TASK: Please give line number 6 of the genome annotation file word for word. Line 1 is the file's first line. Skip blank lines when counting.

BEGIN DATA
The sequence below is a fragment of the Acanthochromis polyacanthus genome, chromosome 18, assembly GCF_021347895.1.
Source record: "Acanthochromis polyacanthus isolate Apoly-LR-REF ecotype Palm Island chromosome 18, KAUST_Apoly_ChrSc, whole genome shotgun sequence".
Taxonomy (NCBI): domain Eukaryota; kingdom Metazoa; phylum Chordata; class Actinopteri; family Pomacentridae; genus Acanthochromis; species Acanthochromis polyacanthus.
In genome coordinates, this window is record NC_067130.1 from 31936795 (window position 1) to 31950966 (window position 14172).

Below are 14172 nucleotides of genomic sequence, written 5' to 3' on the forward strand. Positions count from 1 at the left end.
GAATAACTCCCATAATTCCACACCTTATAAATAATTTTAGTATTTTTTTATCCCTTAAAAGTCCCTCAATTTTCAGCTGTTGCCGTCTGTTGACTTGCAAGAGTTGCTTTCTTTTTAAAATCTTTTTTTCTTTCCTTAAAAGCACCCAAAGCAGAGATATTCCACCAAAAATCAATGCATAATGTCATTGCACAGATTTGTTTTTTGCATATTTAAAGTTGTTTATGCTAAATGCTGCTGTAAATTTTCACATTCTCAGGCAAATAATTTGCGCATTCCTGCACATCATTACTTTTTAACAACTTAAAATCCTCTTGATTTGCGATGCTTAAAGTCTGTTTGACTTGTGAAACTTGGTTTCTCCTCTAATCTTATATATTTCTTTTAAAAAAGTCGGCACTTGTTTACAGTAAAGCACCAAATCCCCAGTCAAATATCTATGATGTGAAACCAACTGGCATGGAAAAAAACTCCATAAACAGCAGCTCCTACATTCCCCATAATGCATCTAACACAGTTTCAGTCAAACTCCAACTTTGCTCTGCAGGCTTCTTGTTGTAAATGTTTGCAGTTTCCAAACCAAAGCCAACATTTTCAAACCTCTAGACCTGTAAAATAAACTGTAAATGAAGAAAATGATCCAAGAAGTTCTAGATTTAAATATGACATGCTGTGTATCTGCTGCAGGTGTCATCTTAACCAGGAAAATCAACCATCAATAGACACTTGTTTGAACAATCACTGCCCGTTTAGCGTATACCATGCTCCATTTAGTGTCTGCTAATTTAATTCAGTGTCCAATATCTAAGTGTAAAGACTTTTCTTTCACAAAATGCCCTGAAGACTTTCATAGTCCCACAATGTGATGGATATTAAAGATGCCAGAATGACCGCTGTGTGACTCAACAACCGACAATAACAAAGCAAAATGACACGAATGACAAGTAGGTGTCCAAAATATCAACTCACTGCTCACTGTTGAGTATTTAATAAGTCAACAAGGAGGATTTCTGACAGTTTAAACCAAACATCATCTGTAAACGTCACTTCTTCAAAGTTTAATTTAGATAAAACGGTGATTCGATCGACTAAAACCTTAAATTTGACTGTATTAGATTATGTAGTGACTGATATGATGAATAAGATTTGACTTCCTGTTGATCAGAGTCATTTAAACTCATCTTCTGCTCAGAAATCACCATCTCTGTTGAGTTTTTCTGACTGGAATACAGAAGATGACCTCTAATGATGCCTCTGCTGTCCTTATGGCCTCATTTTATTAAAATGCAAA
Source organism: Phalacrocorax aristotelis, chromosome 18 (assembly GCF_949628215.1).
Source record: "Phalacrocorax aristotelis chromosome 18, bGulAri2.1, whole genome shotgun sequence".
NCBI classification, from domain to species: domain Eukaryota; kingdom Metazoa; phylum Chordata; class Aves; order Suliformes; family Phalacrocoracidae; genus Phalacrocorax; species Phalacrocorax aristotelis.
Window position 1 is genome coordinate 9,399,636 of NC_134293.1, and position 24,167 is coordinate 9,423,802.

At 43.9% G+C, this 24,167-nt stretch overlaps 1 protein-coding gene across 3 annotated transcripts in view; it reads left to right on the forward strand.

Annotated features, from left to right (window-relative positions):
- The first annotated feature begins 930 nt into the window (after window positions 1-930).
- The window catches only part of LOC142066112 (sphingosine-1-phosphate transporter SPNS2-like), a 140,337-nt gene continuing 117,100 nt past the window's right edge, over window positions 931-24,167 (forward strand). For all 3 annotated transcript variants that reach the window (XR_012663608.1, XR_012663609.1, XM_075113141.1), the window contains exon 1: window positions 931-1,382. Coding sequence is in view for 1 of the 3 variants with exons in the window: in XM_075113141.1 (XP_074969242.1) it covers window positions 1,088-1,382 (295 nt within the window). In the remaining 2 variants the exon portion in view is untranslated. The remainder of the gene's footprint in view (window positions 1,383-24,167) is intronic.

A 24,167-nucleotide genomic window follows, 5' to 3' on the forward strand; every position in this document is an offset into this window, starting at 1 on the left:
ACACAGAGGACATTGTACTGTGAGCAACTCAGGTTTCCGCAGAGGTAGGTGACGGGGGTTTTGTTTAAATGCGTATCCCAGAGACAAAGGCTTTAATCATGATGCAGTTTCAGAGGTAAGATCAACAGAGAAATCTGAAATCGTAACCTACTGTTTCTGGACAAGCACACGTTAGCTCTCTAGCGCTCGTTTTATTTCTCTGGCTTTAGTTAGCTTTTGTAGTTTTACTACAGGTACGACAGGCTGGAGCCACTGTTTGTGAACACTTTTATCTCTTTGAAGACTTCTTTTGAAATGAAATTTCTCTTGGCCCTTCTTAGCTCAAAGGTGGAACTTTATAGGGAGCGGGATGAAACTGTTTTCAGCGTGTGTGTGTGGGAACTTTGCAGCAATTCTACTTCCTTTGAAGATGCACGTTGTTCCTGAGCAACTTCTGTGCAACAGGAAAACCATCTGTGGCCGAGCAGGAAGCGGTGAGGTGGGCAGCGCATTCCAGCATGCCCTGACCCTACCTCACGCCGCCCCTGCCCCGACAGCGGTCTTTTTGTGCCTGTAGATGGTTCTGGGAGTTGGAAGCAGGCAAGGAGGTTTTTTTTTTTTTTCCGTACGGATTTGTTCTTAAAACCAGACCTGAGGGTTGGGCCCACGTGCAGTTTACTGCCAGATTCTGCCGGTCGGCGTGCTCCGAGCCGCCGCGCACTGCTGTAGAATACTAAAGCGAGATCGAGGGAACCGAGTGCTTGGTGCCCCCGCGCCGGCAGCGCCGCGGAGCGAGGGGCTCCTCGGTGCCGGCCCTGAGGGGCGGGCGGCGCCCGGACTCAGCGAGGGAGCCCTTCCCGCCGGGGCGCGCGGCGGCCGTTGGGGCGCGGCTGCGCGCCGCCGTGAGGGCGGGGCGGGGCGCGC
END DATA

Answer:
GAATAACTCCCATAATTCCACACCTTATAAATAATTTTAGTATTTTTTTATCCCTTAAAAGTCCCTCAATTTTCAGCTGTTGCCGTCTGTTGACTTGCAAGAGTTGCTTTCTTTTTAAAATCTTTTTTTCTTTCCTTAAAAGCACCCAAAGCAGAGATATTCCACCAAAAATCAATGCATAATGTCATTGCACAGATTTGTTTTTTGCATATTTAAAGTTGTTTATGCTAAATGCTGCTGTAAATTTTCACATTCTCAGGCAAATAATTTGCGCATTCCTGCACATCATTACTTTTTAACAACTTAAAATCCTCTTGATTTGCGATGCTTAAAGTCTGTTTGACTTGTGAAACTTGGTTTCTCCTCTAATCTTATATATTTCTTTTAAAAAAGTCGGCACTTGTTTACAGTAAAGCACCAAATCCCCAGTCAAATATCTATGATGTGAAACCAACTGGCATGGAAAAAAACTCCATAAACAGCAGCTCCTACATTCCCCATAATGCATCTAACACAGTTTCAGTCAAACTCCAACTTTGCTCTGCAGGCTTCTTGTTGTAAATGTTTGCAGTTTCCAAACCAAAGCCAACATTTTCAAACCTCTAGACCTGTAAAATAAACTGTAAATGAAGAAAATGATCCAAGAAGTTCTAGATTTAAATATGACATGCTGTGTATCTGCTGCAGGTGTCATCTTAACCAGGAAAATCAACCATCAATAGACACTTGTTTGAACAATCACTGCCCGTTTAGCGTATACCATGCTCCATTTAGTGTCTGCTAATTTAATTCAGTGTCCAATATCTAAGTGTAAAGACTTTTCTTTCACAAAATGCCCTGAAGACTTTCATAGTCCCACAATGTGATGGATATTAAAGATGCCAGAATGACCGCTGTGTGACTCAACAACCGACAATAACAAAGCAAAATGACACGAATGACAAGTAGGTGTCCAAAATATCAACTCACTGCTCACTGTTGAGTATTTAATAAGTCAACAAGGAGGATTTCTGACAGTTTAAACCAAACATCATCTGTAAACGTCACTTCTTCAAAGTTTAATTTAGATAAAACGGTGATTCGATCGACTAAAACCTTAAATTTGACTGTATTAGATTATGTAGTGACTGATATGATGAATAAGATTTGACTTCCTGTTGATCAGAGTCATTTAAACTCATCTTCTGCTCAGAAATCACCATCTCTGTTGAGTTTTTCTGACTGGAATACAGAAGATGACCTCTAATGATGCCTCTGCTGTCCTTATGGCCTCATTTTATTAAAATGCAAA